Hurricane Sandy, that is. At the Nags Head Pierhouse restaurant this morning, four minutes after opening found the usual breakfasting police officers and a few strange (to me) couples at the tables. The staff and clientele were as animated by the approaching storm as the Atlantic surging beneath the restaurant and the jokes and wisecracks were flying.
Sandy is predicted to just brush Nags Head, although for a while, as she is expected to turn inland using the Outer Banks as a pivot.
No matter; most locals have their BOB’s (bug-out bags) ready, and are also equipped to weather the storm in place, with water, batteries, candles, wind-up radios and the usual accoutrements – including supplies for not a few [hurricane | tropical storm] parties. (We have a gluten-free cake from Café Lachine at home.)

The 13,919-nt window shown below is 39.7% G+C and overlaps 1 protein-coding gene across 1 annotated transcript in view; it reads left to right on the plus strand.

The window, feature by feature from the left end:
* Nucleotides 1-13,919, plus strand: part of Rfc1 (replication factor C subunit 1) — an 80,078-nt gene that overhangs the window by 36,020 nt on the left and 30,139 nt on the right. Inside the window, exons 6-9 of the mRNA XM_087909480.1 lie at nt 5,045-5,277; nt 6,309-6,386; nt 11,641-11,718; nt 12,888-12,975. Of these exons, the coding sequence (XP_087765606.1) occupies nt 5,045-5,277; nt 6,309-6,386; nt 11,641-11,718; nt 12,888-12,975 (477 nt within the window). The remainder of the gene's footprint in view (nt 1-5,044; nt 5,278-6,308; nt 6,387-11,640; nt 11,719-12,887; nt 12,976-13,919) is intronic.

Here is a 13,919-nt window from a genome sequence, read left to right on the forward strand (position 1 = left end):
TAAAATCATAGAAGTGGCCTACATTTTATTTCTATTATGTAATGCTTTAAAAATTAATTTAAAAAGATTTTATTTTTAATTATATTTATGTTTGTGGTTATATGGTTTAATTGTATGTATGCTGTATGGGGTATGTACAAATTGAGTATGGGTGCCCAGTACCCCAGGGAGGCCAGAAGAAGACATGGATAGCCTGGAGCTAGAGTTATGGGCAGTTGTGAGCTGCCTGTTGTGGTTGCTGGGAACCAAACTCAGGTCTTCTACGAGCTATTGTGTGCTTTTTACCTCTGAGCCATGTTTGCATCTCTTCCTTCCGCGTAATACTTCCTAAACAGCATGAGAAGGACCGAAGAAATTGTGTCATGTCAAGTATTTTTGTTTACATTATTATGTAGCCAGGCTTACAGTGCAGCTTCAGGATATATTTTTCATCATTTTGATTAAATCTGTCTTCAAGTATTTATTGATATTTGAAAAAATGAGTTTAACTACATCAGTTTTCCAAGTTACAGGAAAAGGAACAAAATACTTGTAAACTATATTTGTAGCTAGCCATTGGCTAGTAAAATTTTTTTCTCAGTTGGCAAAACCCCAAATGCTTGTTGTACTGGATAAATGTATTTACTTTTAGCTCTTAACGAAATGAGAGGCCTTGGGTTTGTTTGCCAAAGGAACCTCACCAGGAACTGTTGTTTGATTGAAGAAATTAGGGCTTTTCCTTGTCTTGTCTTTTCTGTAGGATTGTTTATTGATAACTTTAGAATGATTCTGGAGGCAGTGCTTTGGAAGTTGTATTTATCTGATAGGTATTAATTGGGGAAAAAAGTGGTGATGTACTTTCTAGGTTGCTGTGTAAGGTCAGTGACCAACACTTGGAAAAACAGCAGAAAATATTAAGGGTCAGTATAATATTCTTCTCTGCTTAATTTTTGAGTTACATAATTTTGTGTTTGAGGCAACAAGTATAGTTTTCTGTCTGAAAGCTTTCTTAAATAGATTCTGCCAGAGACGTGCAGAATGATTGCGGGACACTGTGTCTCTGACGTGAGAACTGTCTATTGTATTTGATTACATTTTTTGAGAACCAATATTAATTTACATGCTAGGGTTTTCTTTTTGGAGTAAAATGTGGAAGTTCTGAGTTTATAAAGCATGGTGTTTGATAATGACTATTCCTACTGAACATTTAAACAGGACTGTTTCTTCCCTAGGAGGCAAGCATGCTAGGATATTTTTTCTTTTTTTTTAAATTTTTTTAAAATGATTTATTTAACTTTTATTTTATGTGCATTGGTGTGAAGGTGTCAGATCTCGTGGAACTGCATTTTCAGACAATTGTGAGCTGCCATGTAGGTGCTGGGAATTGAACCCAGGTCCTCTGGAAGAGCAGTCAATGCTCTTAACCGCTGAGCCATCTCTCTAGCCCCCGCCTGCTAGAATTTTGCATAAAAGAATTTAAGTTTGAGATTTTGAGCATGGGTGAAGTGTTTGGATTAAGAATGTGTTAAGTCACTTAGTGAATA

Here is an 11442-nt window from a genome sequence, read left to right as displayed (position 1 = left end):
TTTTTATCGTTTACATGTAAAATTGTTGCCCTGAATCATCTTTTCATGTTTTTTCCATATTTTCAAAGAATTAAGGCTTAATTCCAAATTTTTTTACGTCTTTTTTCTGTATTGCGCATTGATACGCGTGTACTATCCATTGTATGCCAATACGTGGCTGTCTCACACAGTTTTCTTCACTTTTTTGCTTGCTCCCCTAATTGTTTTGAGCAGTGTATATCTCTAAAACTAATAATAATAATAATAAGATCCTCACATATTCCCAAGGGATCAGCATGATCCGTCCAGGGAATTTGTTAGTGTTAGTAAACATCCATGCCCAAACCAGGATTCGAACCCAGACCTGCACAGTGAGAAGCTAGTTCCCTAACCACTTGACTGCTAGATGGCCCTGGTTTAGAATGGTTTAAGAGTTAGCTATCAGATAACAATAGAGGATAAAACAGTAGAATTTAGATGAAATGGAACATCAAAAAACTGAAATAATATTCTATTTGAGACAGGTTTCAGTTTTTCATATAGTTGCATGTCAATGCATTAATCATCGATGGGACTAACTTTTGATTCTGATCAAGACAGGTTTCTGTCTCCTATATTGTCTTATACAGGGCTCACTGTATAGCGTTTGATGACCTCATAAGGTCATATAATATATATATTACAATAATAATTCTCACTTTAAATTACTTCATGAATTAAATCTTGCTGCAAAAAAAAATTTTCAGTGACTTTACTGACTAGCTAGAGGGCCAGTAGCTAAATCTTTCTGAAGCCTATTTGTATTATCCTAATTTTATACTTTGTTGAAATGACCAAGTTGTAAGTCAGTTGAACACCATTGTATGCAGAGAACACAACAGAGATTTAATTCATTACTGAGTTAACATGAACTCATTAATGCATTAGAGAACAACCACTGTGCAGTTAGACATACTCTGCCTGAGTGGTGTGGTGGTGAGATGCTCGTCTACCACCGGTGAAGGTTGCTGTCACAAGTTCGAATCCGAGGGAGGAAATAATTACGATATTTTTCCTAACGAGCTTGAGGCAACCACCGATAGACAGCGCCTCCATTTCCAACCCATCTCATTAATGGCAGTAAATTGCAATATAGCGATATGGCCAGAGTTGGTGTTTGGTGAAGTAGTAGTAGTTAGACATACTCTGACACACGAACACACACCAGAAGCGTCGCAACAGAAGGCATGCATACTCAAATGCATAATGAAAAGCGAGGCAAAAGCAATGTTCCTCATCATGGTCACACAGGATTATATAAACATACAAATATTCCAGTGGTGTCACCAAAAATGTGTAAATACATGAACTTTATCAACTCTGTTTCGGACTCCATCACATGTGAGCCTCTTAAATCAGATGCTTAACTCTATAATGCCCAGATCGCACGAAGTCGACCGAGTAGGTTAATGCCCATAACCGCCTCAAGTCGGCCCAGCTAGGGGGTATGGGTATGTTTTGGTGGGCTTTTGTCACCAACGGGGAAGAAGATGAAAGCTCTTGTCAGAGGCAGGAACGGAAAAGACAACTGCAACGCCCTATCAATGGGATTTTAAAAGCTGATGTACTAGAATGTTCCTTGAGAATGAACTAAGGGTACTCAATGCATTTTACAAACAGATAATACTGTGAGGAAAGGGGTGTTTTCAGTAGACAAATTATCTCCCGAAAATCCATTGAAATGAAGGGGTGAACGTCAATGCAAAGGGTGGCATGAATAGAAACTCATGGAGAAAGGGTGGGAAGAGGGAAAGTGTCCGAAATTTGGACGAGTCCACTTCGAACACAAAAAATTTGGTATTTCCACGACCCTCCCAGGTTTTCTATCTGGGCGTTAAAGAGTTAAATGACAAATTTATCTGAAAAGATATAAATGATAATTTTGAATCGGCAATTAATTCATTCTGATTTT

The TV at the Pier House was turned to the Weather Channel, agreed on by the usual CNN Headline News/Fox partisans. At home, many have their radios tuned to local station Beach 104 FM. During hurricane Irene, two jocks sat at the mics for something like 15 hours, taking phone calls from people describing conditions near the callers and hooking up to give and receive help from the Outer Banks community.
Outside a fellow was wiping down a tripod by the open door at the rear of an SUV. Somewhere nearby there was a Weather Channel crew; they usually set up by the Ramada Inn, which has the infrastructure to support their electronics and people. Alas, Stephanie Abrams was elsewhere in the state, but Julie Martin is doing a yeoman job.